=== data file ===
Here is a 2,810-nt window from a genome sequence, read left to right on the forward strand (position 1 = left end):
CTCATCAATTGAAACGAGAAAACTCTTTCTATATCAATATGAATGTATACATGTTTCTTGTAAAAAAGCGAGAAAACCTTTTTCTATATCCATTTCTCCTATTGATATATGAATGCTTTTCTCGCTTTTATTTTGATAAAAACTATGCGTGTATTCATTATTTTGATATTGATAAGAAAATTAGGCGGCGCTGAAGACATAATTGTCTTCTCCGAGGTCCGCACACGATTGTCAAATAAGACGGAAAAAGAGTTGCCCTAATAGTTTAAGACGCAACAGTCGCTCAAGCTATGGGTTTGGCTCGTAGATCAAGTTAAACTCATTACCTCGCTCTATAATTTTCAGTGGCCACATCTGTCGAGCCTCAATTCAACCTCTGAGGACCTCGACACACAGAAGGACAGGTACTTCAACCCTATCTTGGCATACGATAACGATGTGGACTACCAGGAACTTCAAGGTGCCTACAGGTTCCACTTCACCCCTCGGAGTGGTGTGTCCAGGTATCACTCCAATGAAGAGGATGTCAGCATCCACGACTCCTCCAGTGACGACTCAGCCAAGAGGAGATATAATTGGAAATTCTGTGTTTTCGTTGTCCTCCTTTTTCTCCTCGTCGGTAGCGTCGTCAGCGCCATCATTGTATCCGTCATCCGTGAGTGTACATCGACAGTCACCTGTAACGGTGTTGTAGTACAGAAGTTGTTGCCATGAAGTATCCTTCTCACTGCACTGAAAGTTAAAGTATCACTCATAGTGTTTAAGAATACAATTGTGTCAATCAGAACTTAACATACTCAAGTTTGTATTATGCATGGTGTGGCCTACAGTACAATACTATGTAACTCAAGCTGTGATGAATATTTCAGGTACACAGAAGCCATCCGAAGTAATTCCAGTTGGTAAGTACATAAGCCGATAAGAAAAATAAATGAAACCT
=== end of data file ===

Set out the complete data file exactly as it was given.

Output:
Here is a 2,810-nt window from a genome sequence, read left to right on the forward strand (position 1 = left end):
CTCATCAATTGAAACGAGAAAACTCTTTCTATATCAATATGAATGTATACATGTTTCTTGTAAAAAAGCGAGAAAACCTTTTTCTATATCCATTTCTCCTATTGATATATGAATGCTTTTCTCGCTTTTATTTTGATAAAAACTATGCGTGTATTCATTATTTTGATATTGATAAGAAAATTAGGCGGCGCTGAAGACATAATTGTCTTCTCCGAGGTCCGCACACGATTGTCAAATAAGACGGAAAAAGAGTTGCCCTAATAGTTTAAGACGCAACAGTCGCTCAAGCTATGGGTTTGGCTCGTAGATCAAGTTAAACTCATTACCTCGCTCTATAATTTTCAGTGGCCACATCTGTCGAGCCTCAATTCAACCTCTGAGGACCTCGACACACAGAAGGACAGGTACTTCAACCCTATCTTGGCATACGATAACGATGTGGACTACCAGGAACTTCAAGGTGCCTACAGGTTCCACTTCACCCCTCGGAGTGGTGTGTCCAGGTATCACTCCAATGAAGAGGATGTCAGCATCCACGACTCCTCCAGTGACGACTCAGCCAAGAGGAGATATAATTGGAAATTCTGTGTTTTCGTTGTCCTCCTTTTTCTCCTCGTCGGTAGCGTCGTCAGCGCCATCATTGTATCCGTCATCCGTGAGTGTACATCGACAGTCACCTGTAACGGTGTTGTAGTACAGAAGTTGTTGCCATGAAGTATCCTTCTCACTGCACTGAAAGTTAAAGTATCACTCATAGTGTTTAAGAATACAATTGTGTCAATCAGAACTTAACATACTCAAGTTTGTATTATGCATGGTGTGGCCTACAGTACAATACTATGTAACTCAAGCTGTGATGAATATTTCAGGTACACAGAAGCCATCCGAAGTAATTCCAGTTGGTAAGTACATAAGCCGATAAGAAAAATAAATGAAACCT